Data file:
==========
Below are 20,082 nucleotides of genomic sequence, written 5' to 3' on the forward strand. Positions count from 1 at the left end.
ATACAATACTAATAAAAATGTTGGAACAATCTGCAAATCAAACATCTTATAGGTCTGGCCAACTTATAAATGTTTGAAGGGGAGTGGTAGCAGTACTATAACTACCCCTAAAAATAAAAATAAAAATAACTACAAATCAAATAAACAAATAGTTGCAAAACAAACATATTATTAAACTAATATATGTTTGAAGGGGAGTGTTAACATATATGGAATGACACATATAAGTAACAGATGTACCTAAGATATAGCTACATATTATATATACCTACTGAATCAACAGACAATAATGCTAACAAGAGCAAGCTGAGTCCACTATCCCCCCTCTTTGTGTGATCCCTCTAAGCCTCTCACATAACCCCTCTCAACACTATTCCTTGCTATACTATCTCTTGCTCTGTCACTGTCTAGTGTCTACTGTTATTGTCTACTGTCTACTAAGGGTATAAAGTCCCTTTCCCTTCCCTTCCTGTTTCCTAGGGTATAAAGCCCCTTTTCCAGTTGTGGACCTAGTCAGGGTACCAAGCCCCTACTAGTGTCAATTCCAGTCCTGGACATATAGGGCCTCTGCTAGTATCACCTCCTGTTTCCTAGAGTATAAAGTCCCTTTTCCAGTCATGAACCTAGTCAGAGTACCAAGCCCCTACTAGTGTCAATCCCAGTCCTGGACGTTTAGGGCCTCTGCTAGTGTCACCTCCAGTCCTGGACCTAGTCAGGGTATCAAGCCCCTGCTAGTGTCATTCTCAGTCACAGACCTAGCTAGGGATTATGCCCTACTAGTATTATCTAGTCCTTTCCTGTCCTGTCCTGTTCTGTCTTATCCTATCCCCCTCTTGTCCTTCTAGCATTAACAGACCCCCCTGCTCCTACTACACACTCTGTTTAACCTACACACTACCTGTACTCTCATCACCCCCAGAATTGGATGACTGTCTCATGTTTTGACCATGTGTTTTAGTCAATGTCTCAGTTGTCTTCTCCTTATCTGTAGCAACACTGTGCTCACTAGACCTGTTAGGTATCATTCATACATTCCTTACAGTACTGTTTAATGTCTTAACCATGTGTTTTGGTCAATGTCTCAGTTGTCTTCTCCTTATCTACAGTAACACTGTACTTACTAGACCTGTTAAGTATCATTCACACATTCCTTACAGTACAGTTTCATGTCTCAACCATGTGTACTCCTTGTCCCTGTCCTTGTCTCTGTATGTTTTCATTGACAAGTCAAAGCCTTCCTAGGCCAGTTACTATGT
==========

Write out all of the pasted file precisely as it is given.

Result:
Below are 20,082 nucleotides of genomic sequence, written 5' to 3' on the forward strand. Positions count from 1 at the left end.
ATACAATACTAATAAAAATGTTGGAACAATCTGCAAATCAAACATCTTATAGGTCTGGCCAACTTATAAATGTTTGAAGGGGAGTGGTAGCAGTACTATAACTACCCCTAAAAATAAAAATAAAAATAACTACAAATCAAATAAACAAATAGTTGCAAAACAAACATATTATTAAACTAATATATGTTTGAAGGGGAGTGTTAACATATATGGAATGACACATATAAGTAACAGATGTACCTAAGATATAGCTACATATTATATATACCTACTGAATCAACAGACAATAATGCTAACAAGAGCAAGCTGAGTCCACTATCCCCCCTCTTTGTGTGATCCCTCTAAGCCTCTCACATAACCCCTCTCAACACTATTCCTTGCTATACTATCTCTTGCTCTGTCACTGTCTAGTGTCTACTGTTATTGTCTACTGTCTACTAAGGGTATAAAGTCCCTTTCCCTTCCCTTCCTGTTTCCTAGGGTATAAAGCCCCTTTTCCAGTTGTGGACCTAGTCAGGGTACCAAGCCCCTACTAGTGTCAATTCCAGTCCTGGACATATAGGGCCTCTGCTAGTATCACCTCCTGTTTCCTAGAGTATAAAGTCCCTTTTCCAGTCATGAACCTAGTCAGAGTACCAAGCCCCTACTAGTGTCAATCCCAGTCCTGGACGTTTAGGGCCTCTGCTAGTGTCACCTCCAGTCCTGGACCTAGTCAGGGTATCAAGCCCCTGCTAGTGTCATTCTCAGTCACAGACCTAGCTAGGGATTATGCCCTACTAGTATTATCTAGTCCTTTCCTGTCCTGTCCTGTTCTGTCTTATCCTATCCCCCTCTTGTCCTTCTAGCATTAACAGACCCCCCTGCTCCTACTACACACTCTGTTTAACCTACACACTACCTGTACTCTCATCACCCCCAGAATTGGATGACTGTCTCATGTTTTGACCATGTGTTTTAGTCAATGTCTCAGTTGTCTTCTCCTTATCTGTAGCAACACTGTGCTCACTAGACCTGTTAGGTATCATTCATACATTCCTTACAGTACTGTTTAATGTCTTAACCATGTGTTTTGGTCAATGTCTCAGTTGTCTTCTCCTTATCTACAGTAACACTGTACTTACTAGACCTGTTAAGTATCATTCACACATTCCTTACAGTACAGTTTCATGTCTCAACCATGTGTACTCCTTGTCCCTGTCCTTGTCTCTGTATGTTTTCATTGACAAGTCAAAGCCTTCCTAGGCCAGTTACTATGT